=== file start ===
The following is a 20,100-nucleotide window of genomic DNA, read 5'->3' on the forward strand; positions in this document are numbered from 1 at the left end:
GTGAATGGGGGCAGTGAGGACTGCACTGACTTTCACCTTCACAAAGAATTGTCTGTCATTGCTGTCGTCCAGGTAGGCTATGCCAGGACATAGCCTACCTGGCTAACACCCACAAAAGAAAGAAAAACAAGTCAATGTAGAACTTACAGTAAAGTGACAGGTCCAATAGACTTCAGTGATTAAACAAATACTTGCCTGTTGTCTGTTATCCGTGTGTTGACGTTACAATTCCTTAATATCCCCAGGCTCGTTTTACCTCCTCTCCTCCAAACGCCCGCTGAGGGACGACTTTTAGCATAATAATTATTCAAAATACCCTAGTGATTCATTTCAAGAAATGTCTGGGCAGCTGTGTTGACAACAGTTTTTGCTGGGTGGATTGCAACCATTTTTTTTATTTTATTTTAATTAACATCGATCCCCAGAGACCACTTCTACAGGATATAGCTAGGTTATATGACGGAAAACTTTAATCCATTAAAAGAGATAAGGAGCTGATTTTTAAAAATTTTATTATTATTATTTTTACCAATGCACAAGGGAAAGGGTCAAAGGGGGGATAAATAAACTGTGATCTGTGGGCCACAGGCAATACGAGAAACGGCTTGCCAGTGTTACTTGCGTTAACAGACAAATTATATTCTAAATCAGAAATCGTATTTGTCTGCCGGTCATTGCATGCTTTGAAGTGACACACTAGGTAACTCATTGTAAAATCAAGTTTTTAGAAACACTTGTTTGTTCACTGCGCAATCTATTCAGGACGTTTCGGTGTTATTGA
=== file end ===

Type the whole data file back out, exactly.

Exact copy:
The following is a 20,100-nucleotide window of genomic DNA, read 5'->3' on the forward strand; positions in this document are numbered from 1 at the left end:
GTGAATGGGGGCAGTGAGGACTGCACTGACTTTCACCTTCACAAAGAATTGTCTGTCATTGCTGTCGTCCAGGTAGGCTATGCCAGGACATAGCCTACCTGGCTAACACCCACAAAAGAAAGAAAAACAAGTCAATGTAGAACTTACAGTAAAGTGACAGGTCCAATAGACTTCAGTGATTAAACAAATACTTGCCTGTTGTCTGTTATCCGTGTGTTGACGTTACAATTCCTTAATATCCCCAGGCTCGTTTTACCTCCTCTCCTCCAAACGCCCGCTGAGGGACGACTTTTAGCATAATAATTATTCAAAATACCCTAGTGATTCATTTCAAGAAATGTCTGGGCAGCTGTGTTGACAACAGTTTTTGCTGGGTGGATTGCAACCATTTTTTTTATTTTATTTTAATTAACATCGATCCCCAGAGACCACTTCTACAGGATATAGCTAGGTTATATGACGGAAAACTTTAATCCATTAAAAGAGATAAGGAGCTGATTTTTAAAAATTTTATTATTATTATTTTTACCAATGCACAAGGGAAAGGGTCAAAGGGGGGATAAATAAACTGTGATCTGTGGGCCACAGGCAATACGAGAAACGGCTTGCCAGTGTTACTTGCGTTAACAGACAAATTATATTCTAAATCAGAAATCGTATTTGTCTGCCGGTCATTGCATGCTTTGAAGTGACACACTAGGTAACTCATTGTAAAATCAAGTTTTTAGAAACACTTGTTTGTTCACTGCGCAATCTATTCAGGACGTTTCGGTGTTATTGA